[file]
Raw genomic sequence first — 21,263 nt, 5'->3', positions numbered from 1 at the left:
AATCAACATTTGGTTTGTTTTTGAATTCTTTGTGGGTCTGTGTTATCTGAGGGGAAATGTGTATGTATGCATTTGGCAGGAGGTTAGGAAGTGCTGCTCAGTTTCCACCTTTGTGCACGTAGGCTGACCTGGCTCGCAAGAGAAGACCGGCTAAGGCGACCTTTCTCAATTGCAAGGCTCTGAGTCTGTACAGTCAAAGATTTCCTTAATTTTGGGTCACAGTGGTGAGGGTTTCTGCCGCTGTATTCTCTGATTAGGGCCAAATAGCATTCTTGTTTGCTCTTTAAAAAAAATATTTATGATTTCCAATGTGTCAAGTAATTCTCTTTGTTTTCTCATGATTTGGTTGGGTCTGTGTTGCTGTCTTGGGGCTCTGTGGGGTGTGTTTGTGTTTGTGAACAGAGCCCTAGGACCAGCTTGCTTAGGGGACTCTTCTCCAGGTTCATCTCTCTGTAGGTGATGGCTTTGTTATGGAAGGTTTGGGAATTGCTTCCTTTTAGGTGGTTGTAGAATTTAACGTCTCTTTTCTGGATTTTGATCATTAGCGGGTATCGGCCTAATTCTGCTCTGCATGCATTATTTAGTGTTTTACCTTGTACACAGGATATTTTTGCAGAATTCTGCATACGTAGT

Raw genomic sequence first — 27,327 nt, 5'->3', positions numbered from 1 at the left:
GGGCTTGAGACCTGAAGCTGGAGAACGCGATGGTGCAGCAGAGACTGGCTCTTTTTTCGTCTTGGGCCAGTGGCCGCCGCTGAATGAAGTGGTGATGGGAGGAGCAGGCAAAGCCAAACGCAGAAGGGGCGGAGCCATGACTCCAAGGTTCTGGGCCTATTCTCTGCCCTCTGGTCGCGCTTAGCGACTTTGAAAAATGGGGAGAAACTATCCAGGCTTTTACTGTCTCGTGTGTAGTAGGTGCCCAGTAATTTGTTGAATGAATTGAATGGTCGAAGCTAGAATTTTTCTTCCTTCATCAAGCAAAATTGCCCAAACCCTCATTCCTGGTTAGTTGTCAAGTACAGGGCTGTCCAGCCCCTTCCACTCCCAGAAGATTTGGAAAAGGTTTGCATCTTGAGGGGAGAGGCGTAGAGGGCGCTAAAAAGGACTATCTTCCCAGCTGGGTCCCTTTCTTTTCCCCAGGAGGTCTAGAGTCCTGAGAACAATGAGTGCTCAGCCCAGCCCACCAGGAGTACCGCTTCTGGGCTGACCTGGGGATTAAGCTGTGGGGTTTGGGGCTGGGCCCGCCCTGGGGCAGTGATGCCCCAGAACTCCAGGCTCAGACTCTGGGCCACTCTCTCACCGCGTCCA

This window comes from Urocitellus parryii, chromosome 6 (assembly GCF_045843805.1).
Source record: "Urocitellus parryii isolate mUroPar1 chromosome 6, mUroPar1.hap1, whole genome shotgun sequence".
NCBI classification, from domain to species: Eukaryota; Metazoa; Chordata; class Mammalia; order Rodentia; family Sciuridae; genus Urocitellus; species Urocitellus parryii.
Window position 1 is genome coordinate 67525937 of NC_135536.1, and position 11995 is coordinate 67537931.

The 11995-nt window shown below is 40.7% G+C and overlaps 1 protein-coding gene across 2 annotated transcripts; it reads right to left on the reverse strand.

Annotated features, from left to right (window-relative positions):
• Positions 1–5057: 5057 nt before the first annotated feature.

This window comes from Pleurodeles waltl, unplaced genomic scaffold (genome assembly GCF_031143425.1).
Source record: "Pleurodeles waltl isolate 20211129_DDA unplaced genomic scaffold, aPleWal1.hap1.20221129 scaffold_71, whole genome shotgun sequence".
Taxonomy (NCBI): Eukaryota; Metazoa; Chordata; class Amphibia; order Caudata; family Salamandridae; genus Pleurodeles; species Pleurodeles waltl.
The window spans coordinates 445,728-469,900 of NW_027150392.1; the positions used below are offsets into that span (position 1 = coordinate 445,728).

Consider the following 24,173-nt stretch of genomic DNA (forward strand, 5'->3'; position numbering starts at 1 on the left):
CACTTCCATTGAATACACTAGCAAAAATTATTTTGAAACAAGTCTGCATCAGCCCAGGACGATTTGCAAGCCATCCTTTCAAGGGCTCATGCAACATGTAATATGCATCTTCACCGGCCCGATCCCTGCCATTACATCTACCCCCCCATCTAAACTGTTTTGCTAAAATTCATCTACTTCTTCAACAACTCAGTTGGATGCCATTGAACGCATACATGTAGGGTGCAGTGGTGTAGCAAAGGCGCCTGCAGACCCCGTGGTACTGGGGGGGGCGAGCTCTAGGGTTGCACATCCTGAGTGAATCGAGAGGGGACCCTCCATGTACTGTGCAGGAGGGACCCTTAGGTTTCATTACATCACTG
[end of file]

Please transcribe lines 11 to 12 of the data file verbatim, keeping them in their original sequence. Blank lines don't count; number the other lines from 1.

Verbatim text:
• Positions 1–5057: 5057 nt before the first annotated feature.

This window comes from Pleurodeles waltl, unplaced genomic scaffold (genome assembly GCF_031143425.1).